” I thought of courage and of cowardice, and how we are all brave and all terrified each in our own way and our private changing proportion, and I thought of honesty and deception, and the dance of life they make, for it is exactly when we come closest to another that we are turned away with a lie, and blunder forward on a misconception, moving to understand ourselves on the platitudes and lies of the past. ” (Ch.24, p.325)
First off, the title refers to the French 18th century and an aristocratic playground, where society elites explore their dark sides. In this novel, the deer park is reassessed for the 1950s in the cactus wild of Southern California, a desert oasis known as Desert D’Or (not Dior), that could very well be the Hollywood playground of Palm Springs.
The narrator is Sergius O’Shaugnessay, a brilliant and beautiful fake standing 6-1, all-American alpha-male blond with six planes under his belt. The young Korean War veteran won a sizable fortune in a poker game in Tokyo and he uses it to suggest he is from wealth and family, instead of an orphanage. Soon he’s a social figure—through Dorothea O’Faye, a onetime singer, a hostess who has an entourage of followers currying her favor. Her (bastard) son was brought up in the chaotic world of Hollywood. He’s so disgusted with the human race that he takes up procuring as a form of protest. He becomes a pimp who pulls string for the celebrated show-biz executives and producers.
I found myself remembering the pleasures of loneliness, thinking that if loneliness was difficult well then so was love, until I wish Lulu off to the capital in order to leave him at rest. (Ch.13, p.143)
The people are just as lonely and barren as the landscape they inhabit in. There’s Charles Eitel, a renowned film director with a leftist past who is being investigated by a Congressional committee. A humane and intelligent man, he continues to salvage his career, yet crippled by the inevitable need to stay successful. He takes up with a beautiful yet self-destructive and neurotic woman, Elena Esposito, who is raw with need. She has been former mistress of Collie Munshin, the son-in-law of the motion picture studio boss. Eitel has been married previously to Lulu Meyers, a young star of the day, a spoiled actress with teasing caprice, who quickly falls in love with Sergius as quickly as she gives him the brush and marries a homosexual actor. In short, everyone sleeps with each other.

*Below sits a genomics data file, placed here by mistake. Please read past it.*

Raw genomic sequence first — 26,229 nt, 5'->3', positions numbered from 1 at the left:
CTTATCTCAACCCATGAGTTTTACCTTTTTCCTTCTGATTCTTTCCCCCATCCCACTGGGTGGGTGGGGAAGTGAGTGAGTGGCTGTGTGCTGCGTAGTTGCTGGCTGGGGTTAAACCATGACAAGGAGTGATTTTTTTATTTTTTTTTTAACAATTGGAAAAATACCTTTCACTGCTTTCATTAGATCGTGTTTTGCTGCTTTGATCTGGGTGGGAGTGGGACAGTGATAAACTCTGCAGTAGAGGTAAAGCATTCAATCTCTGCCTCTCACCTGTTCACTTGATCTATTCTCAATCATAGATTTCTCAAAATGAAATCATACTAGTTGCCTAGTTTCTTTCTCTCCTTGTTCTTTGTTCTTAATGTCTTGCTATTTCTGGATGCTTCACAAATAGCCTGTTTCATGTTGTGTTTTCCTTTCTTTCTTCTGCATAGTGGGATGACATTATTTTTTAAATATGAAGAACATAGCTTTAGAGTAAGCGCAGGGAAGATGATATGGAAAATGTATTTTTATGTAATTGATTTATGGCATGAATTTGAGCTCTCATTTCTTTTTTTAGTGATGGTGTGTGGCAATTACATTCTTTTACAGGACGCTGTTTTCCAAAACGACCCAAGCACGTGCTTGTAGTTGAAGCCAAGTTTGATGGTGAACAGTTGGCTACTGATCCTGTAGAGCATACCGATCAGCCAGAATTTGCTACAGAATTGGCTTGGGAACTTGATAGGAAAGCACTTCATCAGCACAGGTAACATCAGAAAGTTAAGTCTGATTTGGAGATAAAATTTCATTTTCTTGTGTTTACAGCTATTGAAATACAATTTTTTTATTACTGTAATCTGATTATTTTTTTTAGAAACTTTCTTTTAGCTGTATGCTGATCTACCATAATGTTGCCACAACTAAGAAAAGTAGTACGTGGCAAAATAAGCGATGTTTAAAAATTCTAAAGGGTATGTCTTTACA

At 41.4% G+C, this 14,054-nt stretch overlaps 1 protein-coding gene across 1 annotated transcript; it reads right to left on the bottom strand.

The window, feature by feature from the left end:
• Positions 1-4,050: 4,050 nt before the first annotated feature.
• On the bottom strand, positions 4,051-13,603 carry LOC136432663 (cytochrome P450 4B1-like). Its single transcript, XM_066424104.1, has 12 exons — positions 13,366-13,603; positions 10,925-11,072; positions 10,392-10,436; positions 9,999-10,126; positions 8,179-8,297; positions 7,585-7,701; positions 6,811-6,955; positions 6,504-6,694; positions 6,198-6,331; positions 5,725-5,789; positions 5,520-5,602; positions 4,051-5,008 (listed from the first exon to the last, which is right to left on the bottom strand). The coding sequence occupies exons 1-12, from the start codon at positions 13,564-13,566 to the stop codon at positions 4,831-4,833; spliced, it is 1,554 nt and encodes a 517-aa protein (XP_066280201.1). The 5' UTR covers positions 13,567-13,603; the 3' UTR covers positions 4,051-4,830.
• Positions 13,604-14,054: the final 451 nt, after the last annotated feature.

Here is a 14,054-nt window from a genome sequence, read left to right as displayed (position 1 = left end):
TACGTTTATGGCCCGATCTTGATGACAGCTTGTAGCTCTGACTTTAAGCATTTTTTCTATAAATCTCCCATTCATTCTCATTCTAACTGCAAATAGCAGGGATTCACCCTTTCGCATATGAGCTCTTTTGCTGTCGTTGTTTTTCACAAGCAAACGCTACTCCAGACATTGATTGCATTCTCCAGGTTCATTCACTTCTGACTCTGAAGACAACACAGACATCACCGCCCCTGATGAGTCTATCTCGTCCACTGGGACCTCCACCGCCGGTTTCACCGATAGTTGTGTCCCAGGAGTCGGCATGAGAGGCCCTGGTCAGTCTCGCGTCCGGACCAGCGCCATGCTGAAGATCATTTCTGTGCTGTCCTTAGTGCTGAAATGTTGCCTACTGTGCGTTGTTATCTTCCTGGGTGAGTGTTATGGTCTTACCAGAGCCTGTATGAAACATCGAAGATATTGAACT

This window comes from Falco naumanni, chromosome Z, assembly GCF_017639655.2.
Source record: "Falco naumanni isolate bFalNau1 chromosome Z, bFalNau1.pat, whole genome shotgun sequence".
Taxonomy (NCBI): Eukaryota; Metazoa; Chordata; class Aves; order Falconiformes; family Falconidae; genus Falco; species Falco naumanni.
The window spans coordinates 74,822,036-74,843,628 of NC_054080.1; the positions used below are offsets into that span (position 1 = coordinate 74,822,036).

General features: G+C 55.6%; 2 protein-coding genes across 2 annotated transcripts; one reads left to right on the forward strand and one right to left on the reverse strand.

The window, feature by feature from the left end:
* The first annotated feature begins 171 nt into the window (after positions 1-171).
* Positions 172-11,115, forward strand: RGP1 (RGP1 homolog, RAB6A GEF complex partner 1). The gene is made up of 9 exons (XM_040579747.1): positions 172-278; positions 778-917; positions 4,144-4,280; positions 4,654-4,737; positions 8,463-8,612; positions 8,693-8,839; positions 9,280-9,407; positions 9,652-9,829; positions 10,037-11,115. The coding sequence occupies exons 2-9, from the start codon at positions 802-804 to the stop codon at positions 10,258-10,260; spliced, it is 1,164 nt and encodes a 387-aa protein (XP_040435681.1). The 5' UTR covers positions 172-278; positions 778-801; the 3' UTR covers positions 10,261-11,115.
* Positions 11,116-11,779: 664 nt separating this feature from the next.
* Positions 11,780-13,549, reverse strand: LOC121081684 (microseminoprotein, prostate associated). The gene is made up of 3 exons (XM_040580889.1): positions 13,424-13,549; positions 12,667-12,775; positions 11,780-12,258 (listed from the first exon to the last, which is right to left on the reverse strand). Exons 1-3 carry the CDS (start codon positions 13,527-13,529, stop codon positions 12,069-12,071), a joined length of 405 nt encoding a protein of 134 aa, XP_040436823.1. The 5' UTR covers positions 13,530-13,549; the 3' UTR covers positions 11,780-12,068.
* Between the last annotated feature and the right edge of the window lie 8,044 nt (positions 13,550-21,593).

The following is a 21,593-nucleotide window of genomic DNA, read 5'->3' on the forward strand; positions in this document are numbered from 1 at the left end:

What seemed most odious to him was that they had been tender to each other, they had forgiven one another, and yet he did not love her, she did not love him, no one ever loved anyone. (Ch.21, p.297)
The Deer Park is like day-time soap opera in print—with coupling and decoupling of the many interlacing affairs like revolving doors. What little story Mailer has to tell is a story of degradation, of decadence. In training his unforgiving eye on this socially privileged bunch and their illicit desires, Mailer stultifies his reader with misanthropy. In a way, Mailer has undertaken to write about the tormenting challenge to be free, American, and happy—by showing how the group of procurers, lushes, casual adulterers, thieves, hypocrites all miss the boat. It’s reminiscent of The Beautiful and the Damned, but all the more wearisome. I have no problem with promiscuous and immoral characters, but Mailer seems too indulgent and heavy-handed.
375 pp. Vintage International. Paper. [Read|Skim|Toss] [Buy|Borrow]
Filed under: American Literature, Books, Contemporary Literature, Literature | Tagged: American Literature, Books, General Fiction, Literature, Normal Mailer, The Deer Park | Leave a comment »